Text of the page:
Moscow’s Meshchansky District Court adjourned early today for the second day in a row during the reading of the verdict in the trial of OAO Yukos Oil Co. founder Mikhail Khodorkovsky.
The man who was once Russia’s richest (worth about $15 billion) is being tried on 11 counts of fraud and tax evasion. The trial and the events leading up to it have been highly politically charged, with some speculating that the charges were nothing more than a strategy on President Vladimir Putin’s part to quash Khodorkovsky’s rumored political aspirations, as well as those of the opposing politicians whom the oil tycoon privately funded.
Of course, we here at PROFIT CONFIDENTIAL are more concerned with profits than politics. While I’ll happily leave the political speculation to other writers in other commentaries, in the next few paragraphs I’d like to give you a clearer picture on what the aftermath of the Yukos headlines could mean to the global eye.
First, a little background: Mikhail Khodorkovsky gained control of Yukos during controversial privatization auctions during the mid-1990s when insiders had the opportunity to buy Russia’s natural resources for a song. Soon after, Khodorkovsky consolidated control of the company and set to work to strengthen it and its assets.
The company, under Khodorkovsky’s direction, became the first major Russian company to adopt international accounting standards. The company merged with Sibneft (a smaller oil company) and became the world’s fourth largest oil producer. Yukos was soon seen as a glowing example of corporate transparency and labeled an investment darling.
In circumstances that have been questioned the world over and that we won’t get into here, Khodorkovsky and his partner Platon Lebedev were arrested and charged with fraud in 2003. They have been in prison ever since, and the company has come under heavy fire by the Kremlin.
After having its legal and tax practices examined under a Kremlin microscope, Yukos has been slammed with a $28- billion bill for back-taxes. In December 2004, the government seized the Yukos-owned Yuganskneftegaz (the company’s biggest oil production unit) as equity towards the owed funds. Rosneft, Russia’s state-owned oil company, picked up the unit for a little less than $10 billion. Today, Yukos struggles, facing what seems like an insurmountable debt load and a near-certain inevitability to claim bankruptcy.
And this is what it comes down to for investors, commodity experts, and economists. Today, we’re not questioning whether or not the guilty verdicts in the Yukos case will be read — for they eventually will… we’re questioning what will happen when Yukos claims bankruptcy.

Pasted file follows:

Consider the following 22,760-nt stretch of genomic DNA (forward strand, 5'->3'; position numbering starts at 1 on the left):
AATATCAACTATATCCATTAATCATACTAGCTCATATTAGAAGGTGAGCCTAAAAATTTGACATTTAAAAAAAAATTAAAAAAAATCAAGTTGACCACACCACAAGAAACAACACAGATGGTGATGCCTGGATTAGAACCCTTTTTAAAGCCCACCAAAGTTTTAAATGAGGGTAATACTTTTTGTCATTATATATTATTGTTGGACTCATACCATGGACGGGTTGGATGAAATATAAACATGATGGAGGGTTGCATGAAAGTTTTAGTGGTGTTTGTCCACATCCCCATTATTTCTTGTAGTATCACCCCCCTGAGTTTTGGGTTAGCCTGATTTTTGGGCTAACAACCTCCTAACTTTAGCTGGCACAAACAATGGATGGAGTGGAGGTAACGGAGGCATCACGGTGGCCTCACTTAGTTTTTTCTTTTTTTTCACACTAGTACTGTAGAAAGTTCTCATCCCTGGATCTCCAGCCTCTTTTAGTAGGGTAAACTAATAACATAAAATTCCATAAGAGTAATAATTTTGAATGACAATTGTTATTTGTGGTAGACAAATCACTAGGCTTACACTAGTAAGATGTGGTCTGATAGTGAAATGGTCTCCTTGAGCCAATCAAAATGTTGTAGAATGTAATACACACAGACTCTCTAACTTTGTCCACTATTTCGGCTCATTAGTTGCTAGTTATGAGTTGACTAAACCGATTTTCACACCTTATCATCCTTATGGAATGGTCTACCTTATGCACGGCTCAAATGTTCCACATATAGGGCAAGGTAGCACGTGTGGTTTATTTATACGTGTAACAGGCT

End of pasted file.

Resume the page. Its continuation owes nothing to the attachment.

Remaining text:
Many people see a push for Yukos’ bankruptcy as the true strategy behind the Kremlin’s investigation of the company and its leaders. What would be the result, you ask, after the jail doors slam behind Khodorkovsky? The collapse of Yukos would likely enable the Kremlin to take control of the company’s remaining assets.
You see, since 1999, Russian oil production has increased by 48%, up to a phenomenal nine million barrels a day. The country is without question the world’s largest oil producer. However, at the same time, Russia is the only major oil exporter on the planet where the state is not the major operator.
Yukos controls about two percent of the world’s oil reserves — a powerful position, to be sure. If the Kremlin could get its hands on these reserves, it would be a step in the right direction for Russia to realign its oil politics with those of the rest of the international stage.
In this respect, it seems a little more logical that Putin would orchestrate the trial of Khodorkovsky not for his own political gain, but to secure Russian oil fields in the international oil market.
As terrorism threatens oil delivery from Saudi Arabia, and the war on terrorism has limited Iraq’s contribution, energy hungry regions like China, India, and North America will reassess where they get their supply of the black gold.
If and when Russia regains control over its oil reserves, it will certainly be positioned as the world leader in crude oil. At that time, the country would likely join OPEC. More secure Russian oil tomorrow could ultimately balance today’s ups and downs in the industry. Such a move could keep oil supply up, prices down, and SUV drivers like George happy the world over.